Cisco, Microsoft Research and Orange are jointly funding the Mobile IPv6 Systems Research Laboratory at Lancaster University to the tune of £750,000.
Most networks use existing Internet Protocol version 4 technology, which has proved easy to implement and highly versatile. However, IPv4 has limited management capabilities for content such as streaming video. IPv4 also has a limited number of addresses, leaving it vulnerable to overload if mobile phone-makers initiate a unique IP address system.
Stephen Hope, a senior consultant with Orange, said, "The major advantages with IPv6 are the built-in quality of services and expanded range of IP addresses. Both these requirements will be necessary for the next generation of mobile services."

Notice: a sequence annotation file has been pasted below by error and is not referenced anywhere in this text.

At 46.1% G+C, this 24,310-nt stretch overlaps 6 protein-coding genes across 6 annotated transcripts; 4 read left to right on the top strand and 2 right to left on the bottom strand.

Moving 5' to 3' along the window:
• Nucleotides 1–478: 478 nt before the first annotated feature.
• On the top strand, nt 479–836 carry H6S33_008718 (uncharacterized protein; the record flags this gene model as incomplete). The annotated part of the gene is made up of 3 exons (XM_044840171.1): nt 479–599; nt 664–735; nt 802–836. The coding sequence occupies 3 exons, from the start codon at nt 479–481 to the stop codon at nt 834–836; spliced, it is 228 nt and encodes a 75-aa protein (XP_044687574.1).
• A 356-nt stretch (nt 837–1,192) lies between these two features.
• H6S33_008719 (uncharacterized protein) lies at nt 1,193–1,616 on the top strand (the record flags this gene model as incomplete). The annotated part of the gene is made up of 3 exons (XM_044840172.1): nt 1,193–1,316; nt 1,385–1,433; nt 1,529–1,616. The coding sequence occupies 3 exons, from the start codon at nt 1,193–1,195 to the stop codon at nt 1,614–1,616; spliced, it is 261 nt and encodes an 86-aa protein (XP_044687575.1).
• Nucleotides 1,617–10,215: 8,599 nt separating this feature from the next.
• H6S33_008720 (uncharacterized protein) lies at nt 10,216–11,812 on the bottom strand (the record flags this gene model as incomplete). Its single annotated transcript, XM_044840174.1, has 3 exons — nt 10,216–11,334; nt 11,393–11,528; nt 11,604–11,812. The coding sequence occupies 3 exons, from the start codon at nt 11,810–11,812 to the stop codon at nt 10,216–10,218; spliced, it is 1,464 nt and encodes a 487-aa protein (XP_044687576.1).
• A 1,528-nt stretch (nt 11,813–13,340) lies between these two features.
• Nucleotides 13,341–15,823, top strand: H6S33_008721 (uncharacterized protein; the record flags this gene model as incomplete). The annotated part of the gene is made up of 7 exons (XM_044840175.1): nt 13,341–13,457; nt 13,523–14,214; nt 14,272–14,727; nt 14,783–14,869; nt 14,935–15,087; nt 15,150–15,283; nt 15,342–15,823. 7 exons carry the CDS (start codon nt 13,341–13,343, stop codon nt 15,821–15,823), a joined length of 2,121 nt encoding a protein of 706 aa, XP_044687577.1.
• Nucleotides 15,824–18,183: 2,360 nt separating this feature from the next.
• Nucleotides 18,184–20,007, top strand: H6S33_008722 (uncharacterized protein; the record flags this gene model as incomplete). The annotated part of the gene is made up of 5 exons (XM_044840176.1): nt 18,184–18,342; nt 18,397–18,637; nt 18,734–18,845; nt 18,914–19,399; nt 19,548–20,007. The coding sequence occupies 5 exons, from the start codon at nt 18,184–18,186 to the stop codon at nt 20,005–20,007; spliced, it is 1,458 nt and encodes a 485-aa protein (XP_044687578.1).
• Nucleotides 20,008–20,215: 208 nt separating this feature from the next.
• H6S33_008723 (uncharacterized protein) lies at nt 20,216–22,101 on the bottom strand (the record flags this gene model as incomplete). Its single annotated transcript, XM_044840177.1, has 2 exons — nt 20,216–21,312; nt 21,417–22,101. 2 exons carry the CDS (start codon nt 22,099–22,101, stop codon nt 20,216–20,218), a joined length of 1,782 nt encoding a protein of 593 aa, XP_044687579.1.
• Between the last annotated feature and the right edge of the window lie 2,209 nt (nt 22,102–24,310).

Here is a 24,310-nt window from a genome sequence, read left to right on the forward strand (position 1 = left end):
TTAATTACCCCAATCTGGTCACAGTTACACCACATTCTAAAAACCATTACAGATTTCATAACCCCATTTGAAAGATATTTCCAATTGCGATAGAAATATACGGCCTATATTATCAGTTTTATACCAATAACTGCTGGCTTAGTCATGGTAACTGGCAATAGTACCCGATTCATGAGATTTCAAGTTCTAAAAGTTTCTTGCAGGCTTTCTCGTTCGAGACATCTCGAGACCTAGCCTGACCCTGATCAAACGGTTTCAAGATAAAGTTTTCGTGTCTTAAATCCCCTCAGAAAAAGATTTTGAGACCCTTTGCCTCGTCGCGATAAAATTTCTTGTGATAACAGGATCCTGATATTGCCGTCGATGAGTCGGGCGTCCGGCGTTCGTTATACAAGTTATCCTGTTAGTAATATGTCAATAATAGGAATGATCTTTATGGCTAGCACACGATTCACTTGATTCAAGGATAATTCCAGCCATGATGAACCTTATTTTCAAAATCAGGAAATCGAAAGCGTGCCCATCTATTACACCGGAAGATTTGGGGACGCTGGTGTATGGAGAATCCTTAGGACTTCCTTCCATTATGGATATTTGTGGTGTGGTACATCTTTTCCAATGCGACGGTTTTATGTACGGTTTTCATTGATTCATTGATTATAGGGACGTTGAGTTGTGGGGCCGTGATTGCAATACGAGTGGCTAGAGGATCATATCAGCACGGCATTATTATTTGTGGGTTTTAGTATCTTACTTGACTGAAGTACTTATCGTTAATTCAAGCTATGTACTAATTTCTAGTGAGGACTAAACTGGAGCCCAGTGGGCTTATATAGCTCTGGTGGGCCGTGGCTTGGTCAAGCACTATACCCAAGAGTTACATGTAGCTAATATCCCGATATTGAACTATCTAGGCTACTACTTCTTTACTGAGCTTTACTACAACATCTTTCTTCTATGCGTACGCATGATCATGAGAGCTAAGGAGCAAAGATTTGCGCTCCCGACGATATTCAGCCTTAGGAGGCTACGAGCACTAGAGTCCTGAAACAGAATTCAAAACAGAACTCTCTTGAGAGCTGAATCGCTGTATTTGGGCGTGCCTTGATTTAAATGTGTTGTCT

Hope admitted that there were problems associated with using IPv6-based switches and software from different companies, but that part of the remit of the project was to "see how we can get IPv6 to work in a real world and not just a purely academic fashion".
Andrew Scott, a senior lecturer in computer science at Lancaster University, said the introduction of IPv6 was likely to be a low-key affair. "The existing IPv6 switches and operating software is stable enough for experimental work and I would expect to see the first commercial implementations at some point next year," he said.
Scott predicted that FTP and Web servers would initially be implemented in IPv6 with little difficulty. Researchers at the university are also working to enable devices to use a form of "roaming" technology allowing IP devices to choose a specific IP network as required.